Novichok poisonings: How events unfolded

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The US has announced it will impose sanctions on Russia after concluding that Moscow was responsible for the Novichok nerve agent attack in Salisbury.

Former spy Sergei Skripal and his daughter Yulia were poisoned in the Wiltshire town in March.

Here, the Press Association looks at how events have unfolded.

Saturday, March 3 2018
Ms Skripal lands at Heathrow at 2.40pm.

March 4
Mr Skripal, 66, and his daughter, 33, are found unconscious on a park bench in Salisbury.

March 5
Mr Skripal and his daughter are publicly identified and declared “critically ill” in hospital.

Amesbury incident
Yulia Skripal, who was contaminated with the nerve agent Novichok along with her father Sergei Skripal in March (Dylan Martinez/PA)

March 7
Police say a nerve agent was used to poison the pair, and the case is being treated as attempted murder.

March 8
Then home secretary Amber Rudd says a Wiltshire police officer, Detective Sergeant Nick Bailey, is seriously ill in hospital.

March 11
Up to 500 diners and pub-goers are told to wash clothes and other items after traces of a nerve agent are found in The Mill pub and the nearby Zizzi restaurant – venues visited by the Skripals.

Salisbury incident
Members of the public walk past the Zizzi restaurant in Salisbury in the aftermath of the nerve agent attack (David Mirzoeff/PA)

March 13
The Russian Embassy in the UK says Moscow “will not respond to London’s ultimatum”. It emerges that 38 people received medical treatment in the aftermath of the attack.

March 14
Mrs May tells MPs the UK will expel 23 Russian diplomats, calling the incident an “unlawful use of force by the Russian state against the UK”.

March 15
Leaders of Britain, the US, Germany and France issue a joint statement blaming Russia for the attack.

March 17
Russia announces the expulsion of 23 UK diplomats and says it will shut down the British Council and British Consulate in St Petersburg.

March 22
Det Sgt Bailey is discharged from hospital, but says in a statement: “Normal life for me will probably never be the same.”

March 26
Britain’s allies announce that more than 100 Russian agents are being sent home from 22 countries in what Mrs May calls the “largest collective expulsion of Russian intelligence officers in history”.

March 28
Scotland Yard reveals Mr Skripal and his daughter first came into contact with the nerve agent at his home.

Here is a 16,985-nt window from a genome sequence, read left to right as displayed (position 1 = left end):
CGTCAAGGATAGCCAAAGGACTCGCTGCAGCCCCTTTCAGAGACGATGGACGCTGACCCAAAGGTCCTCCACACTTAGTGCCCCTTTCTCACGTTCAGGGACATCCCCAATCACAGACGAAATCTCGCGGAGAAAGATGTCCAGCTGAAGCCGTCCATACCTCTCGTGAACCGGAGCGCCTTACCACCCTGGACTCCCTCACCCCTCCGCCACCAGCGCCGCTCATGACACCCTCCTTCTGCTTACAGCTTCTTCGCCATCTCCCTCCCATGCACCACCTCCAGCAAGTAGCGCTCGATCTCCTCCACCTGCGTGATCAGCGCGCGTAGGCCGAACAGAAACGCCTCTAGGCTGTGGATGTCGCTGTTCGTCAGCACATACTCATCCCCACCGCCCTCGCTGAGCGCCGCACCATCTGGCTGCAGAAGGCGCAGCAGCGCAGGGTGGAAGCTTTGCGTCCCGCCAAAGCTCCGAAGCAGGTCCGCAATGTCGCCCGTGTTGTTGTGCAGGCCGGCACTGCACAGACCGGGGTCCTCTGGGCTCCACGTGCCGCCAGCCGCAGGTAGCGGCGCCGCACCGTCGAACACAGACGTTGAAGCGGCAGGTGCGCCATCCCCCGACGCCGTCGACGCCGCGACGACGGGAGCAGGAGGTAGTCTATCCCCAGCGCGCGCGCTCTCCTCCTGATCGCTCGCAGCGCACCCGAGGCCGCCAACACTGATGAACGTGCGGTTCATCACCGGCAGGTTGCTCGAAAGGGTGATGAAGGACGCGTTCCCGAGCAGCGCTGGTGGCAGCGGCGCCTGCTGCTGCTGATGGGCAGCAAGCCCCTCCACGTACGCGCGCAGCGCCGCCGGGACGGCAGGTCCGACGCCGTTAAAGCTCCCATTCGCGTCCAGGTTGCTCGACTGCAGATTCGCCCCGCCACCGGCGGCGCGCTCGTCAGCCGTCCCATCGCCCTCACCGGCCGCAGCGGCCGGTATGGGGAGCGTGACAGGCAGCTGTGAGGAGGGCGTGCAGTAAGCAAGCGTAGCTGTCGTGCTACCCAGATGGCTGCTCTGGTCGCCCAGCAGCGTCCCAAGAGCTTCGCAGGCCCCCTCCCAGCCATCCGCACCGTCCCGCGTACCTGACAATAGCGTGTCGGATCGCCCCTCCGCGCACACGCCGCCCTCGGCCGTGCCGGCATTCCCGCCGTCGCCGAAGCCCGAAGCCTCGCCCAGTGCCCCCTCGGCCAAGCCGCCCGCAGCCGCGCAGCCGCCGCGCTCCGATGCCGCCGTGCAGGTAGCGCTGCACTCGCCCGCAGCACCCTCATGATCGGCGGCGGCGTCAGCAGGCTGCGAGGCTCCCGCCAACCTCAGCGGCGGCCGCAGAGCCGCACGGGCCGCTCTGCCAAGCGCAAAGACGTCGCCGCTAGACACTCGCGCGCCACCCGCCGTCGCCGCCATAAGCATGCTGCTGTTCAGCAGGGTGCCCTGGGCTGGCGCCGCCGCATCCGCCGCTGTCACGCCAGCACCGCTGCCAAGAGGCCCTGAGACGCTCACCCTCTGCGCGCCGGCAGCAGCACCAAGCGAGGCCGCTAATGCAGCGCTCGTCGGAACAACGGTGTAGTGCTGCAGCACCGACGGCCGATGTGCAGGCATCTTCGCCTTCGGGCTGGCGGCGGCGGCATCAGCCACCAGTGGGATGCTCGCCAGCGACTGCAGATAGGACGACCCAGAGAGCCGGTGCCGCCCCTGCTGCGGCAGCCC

April 3
The head of the Porton Down military research facility says his scientists have not verified that the nerve agent used in Salisbury came from Russia.

April 10
The hospital announces Ms Skripal has been discharged from hospital.

April 17
The Department for Environment, Food and Rural Affairs says the Novichok used to attack the Skripals was delivered in a “liquid form”.

May 18
It is announced Mr Skripal has been discharged from Salisbury District Hospital after more than two months of treatment.

May 26
Businesses in the Maltings area of Salisbury reopen following the attack.

June 4
Wiltshire Police’s response to the attack in Salisbury is expected to cost £7.5 million.

June 24
Homes, cars and possessions belonging to Mr Skripal and Det Sgt Bailey will be bought by taxpayers in a £1 million deal, it is reported.

June 29
Britain has exterminated evidence related to the poisonings and has benefited politically from the incident, Russia’s foreign minister Sergey Lavrov claims.

June 30:
Dawn Sturgess and Charlie Rowley fall ill at a property in Muggleton Road in Amesbury – eight miles from Salisbury – and are taken to hospital.

July 2
Wiltshire Police warn of the dangers of contaminated drugs after the couple fall ill. Detectives believe they may have taken heroin or crack cocaine. The pair are in a serious condition at Salisbury District Hospital.

Amesbury incident
Police cordon at Queen Elizabeth Gardens in Salisbury, Wiltshire (PA)

Later that night, Scotland Yard reveals that tests show the couple have been exposed to Novichok. Police are unable to say whether it was the same batch that the Skripals were exposed to.

July 5
Home Secretary Sajid Javid accuses the Russian state of using Britain as a “dumping ground for poison”, and demands that the Kremlin provide an explanation for the two episodes.

July 6
Forensic investigators in hazardous material suits and gas masks begin searching the building where Ms Sturgess lives.

July 7
A police officer attends hospital over concerns of a possible exposure to Novichok – he later tests negative for the nerve agent.

July 8
Mr Javid, on a visit to Wiltshire, says there will be no fresh sanctions against Russia over the attacks.

Ms Sturgess dies in hospital following her exposure to Novichok.

July 9
Scotland Yard launches a murder investigation over the death of Ms Sturgess.

July 10
Mr Rowley regains consciousness.

July 11
Investigators speak to Mr Rowley in hospital.

Charlie Rowley
Charlie Rowley (ITV News/PA)

July 18
Specialist officers search Queen Elizabeth Gardens in Salisbury, a park at the centre of the poisoning probe.

July 19
Police are believed to have identified the suspected perpetrators of the Skripal attack.

An inquest opens into the death of Ms Sturgess. Her body is formally released to her family for her funeral.

Dawn Sturgess
Dawn Sturgess (Metropolitan Police/PA)

Mr Rowley is discharged from Salisbury District Hospital after almost three weeks of treatment.

July 30

The funeral of Ms Sturgess is held at Salisbury Crematorium.

August 8
The US announces it will impose new sanctions on Russia in response to the nerve agent attack in Salisbury, issuing a a formal determination that Russia violated international law by poisoning the Skripals.

The British Government welcomes the action, saying that it sends “an unequivocal message to Russia that its provocative, reckless behaviour will not go unchallenged”.

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